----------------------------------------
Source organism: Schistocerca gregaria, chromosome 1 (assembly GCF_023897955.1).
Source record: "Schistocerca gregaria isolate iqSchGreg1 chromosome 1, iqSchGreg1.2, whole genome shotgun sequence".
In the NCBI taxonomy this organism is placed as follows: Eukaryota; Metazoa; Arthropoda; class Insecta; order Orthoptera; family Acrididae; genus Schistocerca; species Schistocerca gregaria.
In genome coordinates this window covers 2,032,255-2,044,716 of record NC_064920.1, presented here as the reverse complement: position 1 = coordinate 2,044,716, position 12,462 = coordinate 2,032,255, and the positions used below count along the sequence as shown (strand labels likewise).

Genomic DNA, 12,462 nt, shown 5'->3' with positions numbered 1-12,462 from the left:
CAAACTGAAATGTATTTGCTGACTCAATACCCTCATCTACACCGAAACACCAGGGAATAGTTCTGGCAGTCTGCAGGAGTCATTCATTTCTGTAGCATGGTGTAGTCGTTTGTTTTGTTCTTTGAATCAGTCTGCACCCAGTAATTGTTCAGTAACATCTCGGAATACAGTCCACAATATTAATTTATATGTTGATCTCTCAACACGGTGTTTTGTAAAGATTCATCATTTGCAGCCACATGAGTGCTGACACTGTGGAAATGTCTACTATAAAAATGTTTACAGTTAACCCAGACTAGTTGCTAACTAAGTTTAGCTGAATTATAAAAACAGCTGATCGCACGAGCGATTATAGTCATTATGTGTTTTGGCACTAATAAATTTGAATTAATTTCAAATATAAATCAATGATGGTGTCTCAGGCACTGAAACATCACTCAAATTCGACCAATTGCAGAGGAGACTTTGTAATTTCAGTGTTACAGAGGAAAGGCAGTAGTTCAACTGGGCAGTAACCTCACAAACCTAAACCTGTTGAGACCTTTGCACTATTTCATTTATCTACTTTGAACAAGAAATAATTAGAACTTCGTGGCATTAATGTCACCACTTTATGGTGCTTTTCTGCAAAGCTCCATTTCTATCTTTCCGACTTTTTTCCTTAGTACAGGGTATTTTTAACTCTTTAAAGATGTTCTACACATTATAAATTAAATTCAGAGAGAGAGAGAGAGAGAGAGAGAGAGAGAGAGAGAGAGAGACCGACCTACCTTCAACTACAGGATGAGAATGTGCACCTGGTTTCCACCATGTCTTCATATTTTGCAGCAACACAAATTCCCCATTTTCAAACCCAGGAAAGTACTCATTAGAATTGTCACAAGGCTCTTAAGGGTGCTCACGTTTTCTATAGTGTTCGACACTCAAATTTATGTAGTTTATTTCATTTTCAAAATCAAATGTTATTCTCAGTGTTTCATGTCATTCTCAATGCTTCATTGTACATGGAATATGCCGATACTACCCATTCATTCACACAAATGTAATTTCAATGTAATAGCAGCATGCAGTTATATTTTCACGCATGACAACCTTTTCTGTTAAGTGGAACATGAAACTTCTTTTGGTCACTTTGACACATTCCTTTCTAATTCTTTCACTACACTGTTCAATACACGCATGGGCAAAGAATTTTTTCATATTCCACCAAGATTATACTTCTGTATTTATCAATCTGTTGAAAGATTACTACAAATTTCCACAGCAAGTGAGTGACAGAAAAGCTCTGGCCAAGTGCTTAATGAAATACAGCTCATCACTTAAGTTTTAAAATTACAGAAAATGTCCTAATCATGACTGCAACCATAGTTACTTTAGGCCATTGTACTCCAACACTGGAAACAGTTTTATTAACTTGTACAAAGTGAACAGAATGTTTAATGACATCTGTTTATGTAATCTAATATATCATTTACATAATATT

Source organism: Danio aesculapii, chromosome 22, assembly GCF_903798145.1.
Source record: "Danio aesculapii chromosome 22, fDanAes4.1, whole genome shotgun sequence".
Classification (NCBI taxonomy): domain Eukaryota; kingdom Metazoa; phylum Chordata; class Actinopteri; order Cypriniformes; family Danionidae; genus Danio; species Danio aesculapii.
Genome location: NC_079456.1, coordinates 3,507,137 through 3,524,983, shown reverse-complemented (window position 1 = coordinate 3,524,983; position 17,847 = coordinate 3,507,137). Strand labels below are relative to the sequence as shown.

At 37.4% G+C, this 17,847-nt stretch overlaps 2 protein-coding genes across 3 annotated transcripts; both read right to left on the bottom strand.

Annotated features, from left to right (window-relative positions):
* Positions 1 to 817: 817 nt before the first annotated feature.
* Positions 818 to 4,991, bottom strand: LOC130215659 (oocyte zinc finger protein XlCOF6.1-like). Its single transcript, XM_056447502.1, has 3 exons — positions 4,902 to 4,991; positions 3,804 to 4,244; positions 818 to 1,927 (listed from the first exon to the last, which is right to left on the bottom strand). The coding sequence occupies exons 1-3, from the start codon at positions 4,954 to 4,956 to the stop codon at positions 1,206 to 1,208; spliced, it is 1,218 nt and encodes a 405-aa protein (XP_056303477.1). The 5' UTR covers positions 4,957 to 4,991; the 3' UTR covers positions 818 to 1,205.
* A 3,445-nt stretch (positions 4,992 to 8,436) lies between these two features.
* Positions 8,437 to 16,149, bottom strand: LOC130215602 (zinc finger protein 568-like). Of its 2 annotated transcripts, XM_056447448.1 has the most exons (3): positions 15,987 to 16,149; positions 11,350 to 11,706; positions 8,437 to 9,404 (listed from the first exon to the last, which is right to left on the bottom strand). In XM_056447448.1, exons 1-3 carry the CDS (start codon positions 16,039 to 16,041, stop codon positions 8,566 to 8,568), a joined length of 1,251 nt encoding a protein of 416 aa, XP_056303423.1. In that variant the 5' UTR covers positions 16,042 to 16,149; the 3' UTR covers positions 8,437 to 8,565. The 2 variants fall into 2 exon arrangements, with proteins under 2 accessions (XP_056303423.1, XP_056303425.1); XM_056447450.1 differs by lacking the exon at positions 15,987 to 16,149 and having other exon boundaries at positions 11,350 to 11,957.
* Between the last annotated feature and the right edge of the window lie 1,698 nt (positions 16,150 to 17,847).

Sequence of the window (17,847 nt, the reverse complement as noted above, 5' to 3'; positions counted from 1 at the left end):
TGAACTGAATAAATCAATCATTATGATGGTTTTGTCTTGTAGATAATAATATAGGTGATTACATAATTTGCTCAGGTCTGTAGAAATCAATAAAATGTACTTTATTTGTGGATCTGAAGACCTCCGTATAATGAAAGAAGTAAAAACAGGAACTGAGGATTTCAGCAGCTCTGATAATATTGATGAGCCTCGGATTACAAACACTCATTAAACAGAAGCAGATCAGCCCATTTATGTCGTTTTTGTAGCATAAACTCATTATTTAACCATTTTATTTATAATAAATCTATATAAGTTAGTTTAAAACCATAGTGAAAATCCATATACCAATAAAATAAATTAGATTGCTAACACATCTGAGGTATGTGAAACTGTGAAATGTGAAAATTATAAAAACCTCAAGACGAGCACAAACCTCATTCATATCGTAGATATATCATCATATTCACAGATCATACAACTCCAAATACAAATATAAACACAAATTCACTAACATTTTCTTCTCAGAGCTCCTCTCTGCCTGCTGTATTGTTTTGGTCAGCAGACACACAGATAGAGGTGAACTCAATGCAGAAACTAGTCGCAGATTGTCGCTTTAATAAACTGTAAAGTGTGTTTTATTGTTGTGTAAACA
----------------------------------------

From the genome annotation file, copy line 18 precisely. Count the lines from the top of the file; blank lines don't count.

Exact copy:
Sequence of the window (17,847 nt, the reverse complement as noted above, 5' to 3'; positions counted from 1 at the left end):